The past year has been marked by record high stock-market performances and signs of cautious growth in some of the world’s economies. While this has been encouraging, investors in B.C. and elsewhere are wondering whether some of the momentum of 2013 will carry over into next year. Here are our thoughts:
Leith Wheeler expects a gradual improvement in global economic growth and we forecast increases in the two-to-three per cent range. Part of the improvement will come from Europe, which, despite pockets of weakness, is starting to grow again after its deep recession. Emerging markets are also beginning to improve, while concerns about China’s slow growth are receding. The most significant change, however, is in the U.S., where the housing sector continues to get stronger. Housing starts have been much lower than long-term demand and the number of building permits is beginning to increase. Low mortgage rates and improved housing prices are helping to release years of pent-up demand. This sector’s contribution to the economy will also help restore consumer confidence and spur spending. The biggest determinant of global growth is the potential impact from corporate investment in plant and equipment. Business confidence has been somewhat contained due to tepid sales growth and uncertainty over the U.S. budget and debt ceiling. However, there are some encouraging signs that things are getting better, particularly in the oil and gas sector and some parts of the American manufacturing sector. Even with an improvement from depressed levels, capital spending will grow at a slower pace than in previous recoveries.
Most major stock market indices in North America touched all-time highs in 2013. This has raised concern that stock valuations are being inflated by money-printing by the U.S. Federal Reserve. However, it’s our view that the primary driver of stock market valuations has been corporate profit growth, not the Fed’s actions. Most of the reserves that have been created to purchase bonds continue to sit on bank balance sheets in the form of excess reserves. In effect, banks are choosing to continue to hold the increase in money supply rather than using the funds to support new loans. Economic growth and inflation will remain curtailed as long as lending activity remains subdued. We think stock-market valuations can be sustained in 2014 through reasonable growth of corporate profits. Revenue expectations are improving as market participants get more confident with global growth. Over the last several years, companies have got their balance sheets in order and are now refinancing their debt at cheaper rates, further helping their profitability. Finally, capital is being returned to shareholders though increased dividends and improved stock buybacks. These signs point to stock market returns in the range of six to eight per cent annually over the next several years.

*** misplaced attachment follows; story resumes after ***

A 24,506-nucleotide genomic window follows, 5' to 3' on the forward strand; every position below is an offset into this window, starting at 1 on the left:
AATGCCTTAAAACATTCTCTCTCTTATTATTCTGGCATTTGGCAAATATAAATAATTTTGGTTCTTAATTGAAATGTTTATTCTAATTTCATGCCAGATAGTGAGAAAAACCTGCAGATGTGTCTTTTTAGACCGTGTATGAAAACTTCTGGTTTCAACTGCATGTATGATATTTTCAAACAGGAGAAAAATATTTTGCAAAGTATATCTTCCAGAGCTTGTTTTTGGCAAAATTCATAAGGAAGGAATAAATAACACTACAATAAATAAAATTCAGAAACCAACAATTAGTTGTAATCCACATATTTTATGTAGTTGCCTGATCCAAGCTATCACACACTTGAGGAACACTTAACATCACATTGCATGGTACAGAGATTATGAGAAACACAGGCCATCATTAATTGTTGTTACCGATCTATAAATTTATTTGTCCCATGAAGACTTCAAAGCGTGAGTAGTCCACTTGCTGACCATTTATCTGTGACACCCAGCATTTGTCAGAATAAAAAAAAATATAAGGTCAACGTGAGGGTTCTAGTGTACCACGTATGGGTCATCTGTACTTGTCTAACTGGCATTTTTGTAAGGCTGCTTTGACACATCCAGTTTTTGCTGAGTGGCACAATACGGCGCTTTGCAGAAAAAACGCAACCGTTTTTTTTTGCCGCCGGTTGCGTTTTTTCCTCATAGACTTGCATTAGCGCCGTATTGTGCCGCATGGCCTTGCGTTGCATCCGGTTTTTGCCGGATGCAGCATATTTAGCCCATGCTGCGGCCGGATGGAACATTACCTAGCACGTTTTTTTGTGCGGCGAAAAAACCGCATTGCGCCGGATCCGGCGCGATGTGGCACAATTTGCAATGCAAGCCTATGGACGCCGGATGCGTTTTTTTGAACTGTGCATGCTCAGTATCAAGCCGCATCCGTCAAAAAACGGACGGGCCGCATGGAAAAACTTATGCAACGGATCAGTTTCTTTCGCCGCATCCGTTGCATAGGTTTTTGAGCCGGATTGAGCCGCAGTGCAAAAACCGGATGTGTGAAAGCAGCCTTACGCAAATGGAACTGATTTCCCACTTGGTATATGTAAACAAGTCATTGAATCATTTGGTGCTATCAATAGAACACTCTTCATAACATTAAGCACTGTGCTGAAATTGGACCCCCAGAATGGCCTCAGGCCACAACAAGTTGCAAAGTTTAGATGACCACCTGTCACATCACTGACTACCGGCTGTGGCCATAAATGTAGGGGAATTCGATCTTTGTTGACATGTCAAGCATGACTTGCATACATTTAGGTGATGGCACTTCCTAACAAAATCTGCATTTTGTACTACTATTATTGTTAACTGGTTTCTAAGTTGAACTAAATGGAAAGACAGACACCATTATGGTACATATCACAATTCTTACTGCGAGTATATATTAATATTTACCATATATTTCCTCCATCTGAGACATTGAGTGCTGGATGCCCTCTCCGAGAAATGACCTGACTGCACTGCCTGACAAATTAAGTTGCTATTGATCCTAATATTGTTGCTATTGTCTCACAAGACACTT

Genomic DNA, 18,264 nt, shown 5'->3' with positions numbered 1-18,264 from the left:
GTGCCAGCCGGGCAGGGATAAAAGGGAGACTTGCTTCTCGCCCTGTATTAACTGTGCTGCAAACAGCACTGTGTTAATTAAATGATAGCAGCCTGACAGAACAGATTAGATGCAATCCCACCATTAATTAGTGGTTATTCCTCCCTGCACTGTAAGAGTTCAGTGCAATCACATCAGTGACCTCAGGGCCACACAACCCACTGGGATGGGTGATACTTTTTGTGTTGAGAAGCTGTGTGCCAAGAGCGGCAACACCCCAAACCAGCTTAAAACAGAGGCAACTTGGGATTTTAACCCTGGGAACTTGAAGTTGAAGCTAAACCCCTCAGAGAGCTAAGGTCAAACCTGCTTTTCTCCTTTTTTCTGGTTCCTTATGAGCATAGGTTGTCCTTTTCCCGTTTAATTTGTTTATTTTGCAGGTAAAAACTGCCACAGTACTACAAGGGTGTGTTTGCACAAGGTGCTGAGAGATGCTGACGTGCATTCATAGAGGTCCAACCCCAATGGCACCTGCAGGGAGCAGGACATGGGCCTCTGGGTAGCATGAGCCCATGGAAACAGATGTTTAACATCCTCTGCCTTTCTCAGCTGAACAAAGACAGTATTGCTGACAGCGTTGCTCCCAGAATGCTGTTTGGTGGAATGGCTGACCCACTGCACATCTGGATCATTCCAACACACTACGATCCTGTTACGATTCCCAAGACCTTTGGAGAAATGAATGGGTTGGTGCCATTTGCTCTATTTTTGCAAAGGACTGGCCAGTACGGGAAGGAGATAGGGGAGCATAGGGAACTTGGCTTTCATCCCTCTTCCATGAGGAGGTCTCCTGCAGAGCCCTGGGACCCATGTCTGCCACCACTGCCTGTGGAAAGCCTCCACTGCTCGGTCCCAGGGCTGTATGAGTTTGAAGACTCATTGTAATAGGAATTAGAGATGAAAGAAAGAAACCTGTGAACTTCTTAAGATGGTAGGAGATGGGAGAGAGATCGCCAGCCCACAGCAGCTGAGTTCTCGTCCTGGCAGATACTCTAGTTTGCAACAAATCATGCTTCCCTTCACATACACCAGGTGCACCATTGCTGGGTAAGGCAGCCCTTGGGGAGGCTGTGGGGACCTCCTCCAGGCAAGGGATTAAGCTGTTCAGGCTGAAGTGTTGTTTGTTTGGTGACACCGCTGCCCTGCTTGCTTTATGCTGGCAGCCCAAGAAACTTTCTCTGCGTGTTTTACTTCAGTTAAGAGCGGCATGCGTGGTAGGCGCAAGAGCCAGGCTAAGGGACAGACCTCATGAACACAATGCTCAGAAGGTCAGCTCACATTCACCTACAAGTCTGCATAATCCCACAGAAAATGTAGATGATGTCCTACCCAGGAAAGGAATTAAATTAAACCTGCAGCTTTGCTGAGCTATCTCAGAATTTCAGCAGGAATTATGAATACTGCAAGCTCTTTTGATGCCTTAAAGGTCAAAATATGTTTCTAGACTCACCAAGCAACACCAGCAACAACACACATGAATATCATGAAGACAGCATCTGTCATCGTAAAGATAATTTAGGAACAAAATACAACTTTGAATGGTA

We expect the Federal Reserve to gradually taper the pace of bond purchases, starting in the first quarter of 2014. These actions will lead to higher interest rates. However, we expect any increase in bond yields to be moderated until the Federal Reserve begins to increase the Federal Reserve fund rate. Given the Federal Reserve’s threshold for the unemployment rate of 6.5 per cent and expectations for modest inflation, we doubt this increase will occur until later in 2015 or early 2016. This environment of gradually normalizing interest rates suggests returns in the two to three-per-cent range over the next several years for the Canadian bond market.
Overall, the best way to build financial wealth amid the economic conditions we foresee in 2014 is with a long-term investment approach. For instance, when assembling a stock portfolio, we think like the owners of the companies we might invest in and ensure that the price we pay represents good value. In addition, we are still finding value in short and mid-term corporate bonds and select preferred shares. A balanced approach that combines a portfolio of well-researched stocks with attractive fixed-income investments continues to provide the best trade-off of risk and return.
This article is not intended to provide advice, recommendations or offers to buy or sell any product or service. The info provided in this article is compiled from our own research and is based on assumptions that we believe to be reasonable, accurate at the time the report was written, but, is subject to change without notice.